With the television schedules packed with singing contests and other talent shows, Hero of Hanzi could not fail to stand out. Rather than attempting to find the next big thing, however, this hit show is focused on preserving and promoting an old treasure: Chinese characters.
Members of the public are invited on the show to take part in dictation challenges, to test their knowledge of the written language. Most start out confidently, yet many eventually stumble on everyday words.
For some people, the failures of contestants on Hero of Hanzi, which is produced by Henan Satellite TV, represents a potential crisis in China - the ongoing deterioration of people's ability to write and recognize characters, particularly the young.
China Youth Daily recently published a survey of 2,517 people in which 98.9 percent said they had at one time forgotten how to write a common word. Only 38 percent said they still regularly write by hand.
Most fingers are being pointed at the overwhelming use of computers and mobile devices, on which people tend to type pinyin, a system in which Mandarin is written using letters from the Roman alphabet based on pronunciation.
"With various pinyin input methods online, we now largely type words according to their pronunciation, so many of us can recognize a word but cannot write it," said Zhang Yiwu, a professor at Peking University and a judge on Hero of Hanzi. "Most of us now don't really have a good knowledge on the meaning and culture behind a character.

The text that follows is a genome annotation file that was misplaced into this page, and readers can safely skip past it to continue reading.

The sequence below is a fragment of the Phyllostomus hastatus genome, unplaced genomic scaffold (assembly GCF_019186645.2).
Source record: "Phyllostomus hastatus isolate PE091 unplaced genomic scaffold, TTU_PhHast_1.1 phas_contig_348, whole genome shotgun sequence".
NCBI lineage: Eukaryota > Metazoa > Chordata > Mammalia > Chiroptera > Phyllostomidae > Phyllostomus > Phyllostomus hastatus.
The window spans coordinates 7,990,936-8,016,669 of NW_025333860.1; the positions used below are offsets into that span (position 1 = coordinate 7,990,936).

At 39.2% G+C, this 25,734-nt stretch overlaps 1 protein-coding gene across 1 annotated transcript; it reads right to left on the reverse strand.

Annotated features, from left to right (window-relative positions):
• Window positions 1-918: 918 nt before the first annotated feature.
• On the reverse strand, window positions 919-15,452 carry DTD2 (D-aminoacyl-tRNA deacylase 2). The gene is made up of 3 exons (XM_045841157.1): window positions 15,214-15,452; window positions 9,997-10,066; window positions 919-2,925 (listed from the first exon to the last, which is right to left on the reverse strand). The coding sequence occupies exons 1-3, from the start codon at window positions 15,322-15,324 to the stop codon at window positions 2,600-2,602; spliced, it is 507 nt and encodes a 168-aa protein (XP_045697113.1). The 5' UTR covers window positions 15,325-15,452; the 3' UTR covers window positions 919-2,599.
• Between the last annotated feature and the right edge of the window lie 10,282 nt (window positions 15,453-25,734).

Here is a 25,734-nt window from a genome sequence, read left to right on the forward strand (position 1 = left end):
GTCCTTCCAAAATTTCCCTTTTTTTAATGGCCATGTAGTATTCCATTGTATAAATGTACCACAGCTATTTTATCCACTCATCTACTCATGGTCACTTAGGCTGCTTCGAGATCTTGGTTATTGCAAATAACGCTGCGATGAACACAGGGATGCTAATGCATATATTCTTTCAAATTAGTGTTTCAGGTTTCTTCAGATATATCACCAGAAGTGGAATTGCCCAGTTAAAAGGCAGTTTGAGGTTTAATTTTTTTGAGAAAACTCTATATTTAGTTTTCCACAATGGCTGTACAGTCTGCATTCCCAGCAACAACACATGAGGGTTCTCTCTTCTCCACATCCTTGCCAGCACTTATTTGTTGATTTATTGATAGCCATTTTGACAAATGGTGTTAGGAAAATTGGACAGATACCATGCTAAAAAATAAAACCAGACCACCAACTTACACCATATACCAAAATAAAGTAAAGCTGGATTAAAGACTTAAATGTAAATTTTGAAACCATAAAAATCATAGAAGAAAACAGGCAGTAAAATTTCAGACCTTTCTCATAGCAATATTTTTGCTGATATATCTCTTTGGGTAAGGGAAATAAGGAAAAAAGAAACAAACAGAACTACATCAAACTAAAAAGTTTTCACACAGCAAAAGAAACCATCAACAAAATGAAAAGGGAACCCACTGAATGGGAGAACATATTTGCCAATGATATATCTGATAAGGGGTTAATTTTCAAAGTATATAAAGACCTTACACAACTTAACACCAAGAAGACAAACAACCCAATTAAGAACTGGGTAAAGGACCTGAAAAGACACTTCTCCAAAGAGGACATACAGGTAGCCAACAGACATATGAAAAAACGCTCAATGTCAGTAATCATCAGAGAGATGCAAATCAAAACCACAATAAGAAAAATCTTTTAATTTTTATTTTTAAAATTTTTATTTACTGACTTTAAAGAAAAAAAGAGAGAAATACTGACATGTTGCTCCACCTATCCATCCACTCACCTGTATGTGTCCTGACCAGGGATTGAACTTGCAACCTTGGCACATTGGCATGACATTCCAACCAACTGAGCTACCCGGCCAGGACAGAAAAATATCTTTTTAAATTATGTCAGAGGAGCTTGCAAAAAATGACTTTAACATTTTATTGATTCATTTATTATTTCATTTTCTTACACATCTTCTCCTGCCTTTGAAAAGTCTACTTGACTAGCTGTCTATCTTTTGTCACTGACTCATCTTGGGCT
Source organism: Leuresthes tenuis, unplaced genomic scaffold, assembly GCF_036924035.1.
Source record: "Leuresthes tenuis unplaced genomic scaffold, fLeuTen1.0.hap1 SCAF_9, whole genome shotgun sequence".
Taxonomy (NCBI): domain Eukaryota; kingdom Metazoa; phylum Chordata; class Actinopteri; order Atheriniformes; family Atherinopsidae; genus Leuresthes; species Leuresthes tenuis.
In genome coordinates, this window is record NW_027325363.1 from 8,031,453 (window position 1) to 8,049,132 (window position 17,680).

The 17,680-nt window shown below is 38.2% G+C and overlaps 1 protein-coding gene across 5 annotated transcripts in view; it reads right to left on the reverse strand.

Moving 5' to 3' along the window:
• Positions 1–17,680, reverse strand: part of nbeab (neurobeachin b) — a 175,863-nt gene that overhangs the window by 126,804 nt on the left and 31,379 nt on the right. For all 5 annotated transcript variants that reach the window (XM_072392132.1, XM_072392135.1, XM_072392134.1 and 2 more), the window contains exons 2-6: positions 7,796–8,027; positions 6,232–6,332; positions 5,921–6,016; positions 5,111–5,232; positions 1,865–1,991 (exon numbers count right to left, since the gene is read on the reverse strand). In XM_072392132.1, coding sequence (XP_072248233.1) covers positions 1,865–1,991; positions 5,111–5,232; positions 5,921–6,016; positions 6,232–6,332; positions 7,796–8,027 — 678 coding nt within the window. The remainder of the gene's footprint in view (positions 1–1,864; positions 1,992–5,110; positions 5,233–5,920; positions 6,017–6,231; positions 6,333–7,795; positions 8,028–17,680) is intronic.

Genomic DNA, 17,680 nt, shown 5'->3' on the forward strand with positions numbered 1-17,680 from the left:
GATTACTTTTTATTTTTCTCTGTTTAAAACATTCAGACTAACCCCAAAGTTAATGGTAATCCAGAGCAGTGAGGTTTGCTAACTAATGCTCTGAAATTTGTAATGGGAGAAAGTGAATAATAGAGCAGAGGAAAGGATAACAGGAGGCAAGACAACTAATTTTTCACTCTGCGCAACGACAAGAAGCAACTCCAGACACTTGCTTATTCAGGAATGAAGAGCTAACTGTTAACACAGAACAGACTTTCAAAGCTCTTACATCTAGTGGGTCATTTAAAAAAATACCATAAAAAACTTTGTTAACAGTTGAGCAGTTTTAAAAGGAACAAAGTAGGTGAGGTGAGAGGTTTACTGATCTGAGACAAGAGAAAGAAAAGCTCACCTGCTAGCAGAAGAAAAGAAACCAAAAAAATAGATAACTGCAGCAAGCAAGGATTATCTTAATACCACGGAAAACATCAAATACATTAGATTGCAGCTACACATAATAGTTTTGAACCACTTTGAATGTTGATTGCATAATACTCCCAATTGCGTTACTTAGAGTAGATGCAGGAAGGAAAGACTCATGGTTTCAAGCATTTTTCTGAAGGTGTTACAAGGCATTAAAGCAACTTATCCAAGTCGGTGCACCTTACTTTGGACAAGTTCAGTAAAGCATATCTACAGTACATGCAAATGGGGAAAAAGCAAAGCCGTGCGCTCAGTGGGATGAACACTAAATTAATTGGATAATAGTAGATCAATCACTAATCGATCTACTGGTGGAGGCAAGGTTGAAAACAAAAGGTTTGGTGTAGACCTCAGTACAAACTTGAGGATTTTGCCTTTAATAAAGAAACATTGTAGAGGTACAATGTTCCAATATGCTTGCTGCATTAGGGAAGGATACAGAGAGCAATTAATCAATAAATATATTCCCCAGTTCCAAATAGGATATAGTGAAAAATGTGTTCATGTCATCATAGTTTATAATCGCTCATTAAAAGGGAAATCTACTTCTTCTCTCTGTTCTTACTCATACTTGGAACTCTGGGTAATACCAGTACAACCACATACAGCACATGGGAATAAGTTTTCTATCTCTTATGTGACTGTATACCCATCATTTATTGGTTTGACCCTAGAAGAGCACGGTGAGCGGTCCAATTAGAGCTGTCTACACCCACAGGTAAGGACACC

"However, this can hardly be called a crisis."
If hanzi, or Chinese characters, ever encountered a crisis it was in the 1980s, according to Zhang, who said linguists at the time feared the introduction of computers with English keyboards. Instead, the language thrived, he said, and today predictive text on search engines, such as Baidu, and cellphones has made typing Chinese easier than ever.
The unique nature of the written form is also a fundamental cause for the nation's character amnesia, researchers say.
"Hanzi is the only word system in the world that combines pronunciation, form and meaning into one character," said Wen Shijun at the China Central TV Development Research Center. "Long before the introduction of the computer, many Chinese in rural regions could speak and recognize a word, but they couldn't write it.
"This has been the case since the creation of Chinese characters. There has never been a crisis."
While most people use pinyin, others input words using a five-stroke method based on knowing a character's structure.
"Yet there is the same problem," Wen explained. "People used to this method have better success in recognizing and writing, because when they type they have to break up the character into different strokes in their mind. It is virtually a writing process. The downside is they can write words they might be unable to pronounce."